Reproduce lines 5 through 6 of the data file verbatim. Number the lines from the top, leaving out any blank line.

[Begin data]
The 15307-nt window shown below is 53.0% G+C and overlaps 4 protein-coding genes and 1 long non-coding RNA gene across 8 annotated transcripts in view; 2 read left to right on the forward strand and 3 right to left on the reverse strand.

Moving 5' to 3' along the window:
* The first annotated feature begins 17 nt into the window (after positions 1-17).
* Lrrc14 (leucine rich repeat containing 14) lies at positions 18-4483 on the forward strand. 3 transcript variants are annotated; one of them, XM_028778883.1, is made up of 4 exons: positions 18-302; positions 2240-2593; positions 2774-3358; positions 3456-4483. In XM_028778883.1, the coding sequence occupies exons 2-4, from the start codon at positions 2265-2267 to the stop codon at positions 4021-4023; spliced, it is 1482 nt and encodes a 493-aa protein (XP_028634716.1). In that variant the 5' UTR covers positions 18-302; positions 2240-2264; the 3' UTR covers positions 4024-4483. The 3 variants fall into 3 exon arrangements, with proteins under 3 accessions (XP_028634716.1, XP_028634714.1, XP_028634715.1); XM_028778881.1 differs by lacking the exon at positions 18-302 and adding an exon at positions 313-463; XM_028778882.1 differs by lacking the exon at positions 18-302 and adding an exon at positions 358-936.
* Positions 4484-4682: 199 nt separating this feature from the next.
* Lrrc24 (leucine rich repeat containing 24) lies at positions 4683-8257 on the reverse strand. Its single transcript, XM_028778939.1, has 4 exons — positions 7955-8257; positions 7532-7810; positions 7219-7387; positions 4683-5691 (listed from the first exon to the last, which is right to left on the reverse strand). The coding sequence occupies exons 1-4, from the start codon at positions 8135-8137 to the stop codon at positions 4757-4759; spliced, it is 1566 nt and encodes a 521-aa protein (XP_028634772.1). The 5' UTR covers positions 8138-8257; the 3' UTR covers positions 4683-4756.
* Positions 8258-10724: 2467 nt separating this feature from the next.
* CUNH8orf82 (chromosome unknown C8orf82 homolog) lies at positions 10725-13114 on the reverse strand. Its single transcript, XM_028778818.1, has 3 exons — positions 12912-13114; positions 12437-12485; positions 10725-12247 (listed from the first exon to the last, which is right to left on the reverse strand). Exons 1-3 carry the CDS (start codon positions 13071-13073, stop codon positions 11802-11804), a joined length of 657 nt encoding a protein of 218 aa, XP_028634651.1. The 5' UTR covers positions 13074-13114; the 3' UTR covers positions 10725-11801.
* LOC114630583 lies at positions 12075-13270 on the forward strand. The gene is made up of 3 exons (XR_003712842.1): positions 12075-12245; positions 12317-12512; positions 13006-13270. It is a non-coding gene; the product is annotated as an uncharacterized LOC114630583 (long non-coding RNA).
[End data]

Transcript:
* Positions 4484-4682: 199 nt separating this feature from the next.
* Lrrc24 (leucine rich repeat containing 24) lies at positions 4683-8257 on the reverse strand. Its single transcript, XM_028778939.1, has 4 exons — positions 7955-8257; positions 7532-7810; positions 7219-7387; positions 4683-5691 (listed from the first exon to the last, which is right to left on the reverse strand). The coding sequence occupies exons 1-4, from the start codon at positions 8135-8137 to the stop codon at positions 4757-4759; spliced, it is 1566 nt and encodes a 521-aa protein (XP_028634772.1). The 5' UTR covers positions 8138-8257; the 3' UTR covers positions 4683-4756.